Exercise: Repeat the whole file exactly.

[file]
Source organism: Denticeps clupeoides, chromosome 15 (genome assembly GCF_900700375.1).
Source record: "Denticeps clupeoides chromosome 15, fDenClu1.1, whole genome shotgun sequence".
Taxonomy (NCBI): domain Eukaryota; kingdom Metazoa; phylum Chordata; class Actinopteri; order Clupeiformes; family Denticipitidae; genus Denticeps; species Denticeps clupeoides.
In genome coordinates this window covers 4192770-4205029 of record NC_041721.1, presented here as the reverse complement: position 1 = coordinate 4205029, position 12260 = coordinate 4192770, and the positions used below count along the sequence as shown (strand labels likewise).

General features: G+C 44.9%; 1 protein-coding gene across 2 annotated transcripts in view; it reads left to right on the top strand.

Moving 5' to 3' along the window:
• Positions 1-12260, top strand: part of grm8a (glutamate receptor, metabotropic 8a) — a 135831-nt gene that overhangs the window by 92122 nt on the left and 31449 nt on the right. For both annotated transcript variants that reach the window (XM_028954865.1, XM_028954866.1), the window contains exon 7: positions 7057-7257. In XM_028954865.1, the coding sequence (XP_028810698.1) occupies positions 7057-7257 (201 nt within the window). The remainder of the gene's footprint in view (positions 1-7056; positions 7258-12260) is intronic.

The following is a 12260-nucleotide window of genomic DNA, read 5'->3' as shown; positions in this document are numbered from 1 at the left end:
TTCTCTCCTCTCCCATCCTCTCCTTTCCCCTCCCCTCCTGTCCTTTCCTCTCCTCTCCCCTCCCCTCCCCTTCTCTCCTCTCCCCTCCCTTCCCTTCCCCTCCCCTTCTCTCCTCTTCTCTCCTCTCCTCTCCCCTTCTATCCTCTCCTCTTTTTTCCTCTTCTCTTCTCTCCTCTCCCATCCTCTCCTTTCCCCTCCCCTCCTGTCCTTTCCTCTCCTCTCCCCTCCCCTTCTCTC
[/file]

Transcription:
Source organism: Denticeps clupeoides, chromosome 15 (genome assembly GCF_900700375.1).
Source record: "Denticeps clupeoides chromosome 15, fDenClu1.1, whole genome shotgun sequence".
Taxonomy (NCBI): domain Eukaryota; kingdom Metazoa; phylum Chordata; class Actinopteri; order Clupeiformes; family Denticipitidae; genus Denticeps; species Denticeps clupeoides.
In genome coordinates this window covers 4192770-4205029 of record NC_041721.1, presented here as the reverse complement: position 1 = coordinate 4205029, position 12260 = coordinate 4192770, and the positions used below count along the sequence as shown (strand labels likewise).

General features: G+C 44.9%; 1 protein-coding gene across 2 annotated transcripts in view; it reads left to right on the top strand.

Moving 5' to 3' along the window:
• Positions 1-12260, top strand: part of grm8a (glutamate receptor, metabotropic 8a) — a 135831-nt gene that overhangs the window by 92122 nt on the left and 31449 nt on the right. For both annotated transcript variants that reach the window (XM_028954865.1, XM_028954866.1), the window contains exon 7: positions 7057-7257. In XM_028954865.1, the coding sequence (XP_028810698.1) occupies positions 7057-7257 (201 nt within the window). The remainder of the gene's footprint in view (positions 1-7056; positions 7258-12260) is intronic.

The following is a 12260-nucleotide window of genomic DNA, read 5'->3' as shown; positions in this document are numbered from 1 at the left end:
TTCTCTCCTCTCCCATCCTCTCCTTTCCCCTCCCCTCCTGTCCTTTCCTCTCCTCTCCCCTCCCCTCCCCTTCTCTCCTCTCCCCTCCCTTCCCTTCCCCTCCCCTTCTCTCCTCTTCTCTCCTCTCCTCTCCCCTTCTATCCTCTCCTCTTTTTTCCTCTTCTCTTCTCTCCTCTCCCATCCTCTCCTTTCCCCTCCCCTCCTGTCCTTTCCTCTCCTCTCCCCTCCCCTTCTCTC